OAKLAND (CBS SF) — Pro Football Hall of Famer Warren Sapp announced on Twitter he is donating his brain for medical research.
The former Oakland Raiders player is starting to feel the effects of all the hits he took to the head. Now he wants his brain to go to the Concussion Legacy Foundation after his death.
In a heartfelt letter written in the Players Tribune, Sapp said he is “giving back to the game that has given so much to me.”
“My whole goal when I started playing football was to leave the game better than it was when I started playing,” he wrote.
— Concussion L.F. (@ConcussionLF) June 20, 2017
Sapp played defensive tackle from 1995-2003 for the Tampa Bay Buccaneers, where he earned seven trips to the Pro Bowl and a Super Bowl ring in 2002. He then played for the Oakland Raiders from 2004-2007.
“I remember the month-long training camps where we just banged and banged and hit, and it was ‘who’s tough?’ It was bad, it was Neanderthals, we were dinosaurs,” Sapp says in a YouTube video.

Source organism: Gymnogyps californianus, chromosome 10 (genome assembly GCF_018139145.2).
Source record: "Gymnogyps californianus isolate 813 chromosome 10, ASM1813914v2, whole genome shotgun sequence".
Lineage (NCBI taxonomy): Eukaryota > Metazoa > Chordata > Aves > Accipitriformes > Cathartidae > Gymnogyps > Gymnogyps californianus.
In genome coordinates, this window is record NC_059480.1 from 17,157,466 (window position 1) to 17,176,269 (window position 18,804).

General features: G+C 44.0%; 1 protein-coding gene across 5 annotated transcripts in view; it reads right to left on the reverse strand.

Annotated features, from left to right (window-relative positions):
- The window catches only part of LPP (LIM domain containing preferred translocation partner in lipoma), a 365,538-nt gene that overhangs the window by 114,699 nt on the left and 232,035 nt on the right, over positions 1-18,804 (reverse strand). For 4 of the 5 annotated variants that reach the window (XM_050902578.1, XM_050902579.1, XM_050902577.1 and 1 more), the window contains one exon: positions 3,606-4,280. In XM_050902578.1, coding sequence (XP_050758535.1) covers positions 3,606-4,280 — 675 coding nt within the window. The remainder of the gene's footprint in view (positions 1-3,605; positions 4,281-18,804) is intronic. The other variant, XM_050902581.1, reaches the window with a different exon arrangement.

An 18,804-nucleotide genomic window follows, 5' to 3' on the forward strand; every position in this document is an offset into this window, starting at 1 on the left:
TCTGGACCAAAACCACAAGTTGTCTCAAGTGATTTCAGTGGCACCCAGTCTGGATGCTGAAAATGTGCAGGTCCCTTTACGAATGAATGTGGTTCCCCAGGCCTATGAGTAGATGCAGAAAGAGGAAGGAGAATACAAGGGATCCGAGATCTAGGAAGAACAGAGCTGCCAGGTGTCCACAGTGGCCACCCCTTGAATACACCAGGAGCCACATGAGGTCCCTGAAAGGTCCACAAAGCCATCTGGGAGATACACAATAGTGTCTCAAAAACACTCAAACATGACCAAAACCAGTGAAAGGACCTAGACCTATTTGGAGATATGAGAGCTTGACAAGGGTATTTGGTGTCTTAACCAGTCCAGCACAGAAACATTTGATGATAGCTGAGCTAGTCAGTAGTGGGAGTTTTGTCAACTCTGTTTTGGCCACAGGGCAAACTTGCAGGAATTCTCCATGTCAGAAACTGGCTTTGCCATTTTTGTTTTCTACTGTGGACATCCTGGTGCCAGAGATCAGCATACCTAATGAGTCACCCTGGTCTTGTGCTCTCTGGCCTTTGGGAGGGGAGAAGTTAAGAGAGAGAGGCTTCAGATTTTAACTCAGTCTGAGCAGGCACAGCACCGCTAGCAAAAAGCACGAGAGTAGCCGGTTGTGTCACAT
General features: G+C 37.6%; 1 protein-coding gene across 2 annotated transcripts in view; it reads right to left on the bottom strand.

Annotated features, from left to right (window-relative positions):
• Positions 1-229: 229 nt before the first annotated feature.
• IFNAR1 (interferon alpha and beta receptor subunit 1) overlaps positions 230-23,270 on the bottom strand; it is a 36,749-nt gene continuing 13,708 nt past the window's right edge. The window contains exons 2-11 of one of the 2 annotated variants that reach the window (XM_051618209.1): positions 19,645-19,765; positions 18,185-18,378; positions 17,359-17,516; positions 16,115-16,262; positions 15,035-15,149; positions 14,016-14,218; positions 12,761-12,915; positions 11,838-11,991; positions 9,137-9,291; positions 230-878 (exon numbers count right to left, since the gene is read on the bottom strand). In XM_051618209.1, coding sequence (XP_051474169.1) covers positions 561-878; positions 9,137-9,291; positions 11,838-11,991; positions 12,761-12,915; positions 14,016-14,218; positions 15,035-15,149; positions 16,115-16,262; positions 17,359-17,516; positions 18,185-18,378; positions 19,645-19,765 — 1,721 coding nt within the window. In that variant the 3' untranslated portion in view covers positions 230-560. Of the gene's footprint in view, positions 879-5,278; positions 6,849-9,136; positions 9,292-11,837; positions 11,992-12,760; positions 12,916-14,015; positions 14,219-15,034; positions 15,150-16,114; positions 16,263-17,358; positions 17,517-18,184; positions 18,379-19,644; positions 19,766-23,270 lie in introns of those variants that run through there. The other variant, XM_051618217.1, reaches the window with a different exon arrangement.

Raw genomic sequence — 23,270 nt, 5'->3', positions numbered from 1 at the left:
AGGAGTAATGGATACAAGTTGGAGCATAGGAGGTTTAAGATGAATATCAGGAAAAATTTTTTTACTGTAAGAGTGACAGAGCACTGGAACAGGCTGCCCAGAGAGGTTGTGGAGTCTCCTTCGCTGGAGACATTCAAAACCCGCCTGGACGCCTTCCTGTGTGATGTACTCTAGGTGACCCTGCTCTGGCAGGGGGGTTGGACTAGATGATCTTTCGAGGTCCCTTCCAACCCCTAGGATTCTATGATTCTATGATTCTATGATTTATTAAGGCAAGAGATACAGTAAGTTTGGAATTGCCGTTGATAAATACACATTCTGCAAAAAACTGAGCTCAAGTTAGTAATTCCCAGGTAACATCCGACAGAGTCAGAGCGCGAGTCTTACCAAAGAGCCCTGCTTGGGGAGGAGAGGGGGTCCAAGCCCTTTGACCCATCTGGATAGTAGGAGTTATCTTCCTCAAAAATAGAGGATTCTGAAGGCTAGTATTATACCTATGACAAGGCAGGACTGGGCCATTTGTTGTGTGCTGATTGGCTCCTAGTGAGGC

“There’s no way any of us wanna admit that we can’t remember how to get home, or , a grocery list that the wife has given us, or how to go pick up our kids to the school or whatever it may be,” he says. “I’m deteriorating right before my own eyes. It’s the most frightening feeling.”
Sapp says he used to have the memory of an elephant, but now he relies on the reminder apps in his phone to help him get through his day for appointments and different things he has to do.
“It is from the banging we did as football players,” he says.
Sapp may appear lighthearted in the video, but his message is dead serious. He says tackle football should be eliminated for youngsters, until they high school. Then they can play the game they know and love and become good at it.”
“Let’s get the research and supply the knowledge and make it all better for everybody.”
WATCH WARREN SAPP: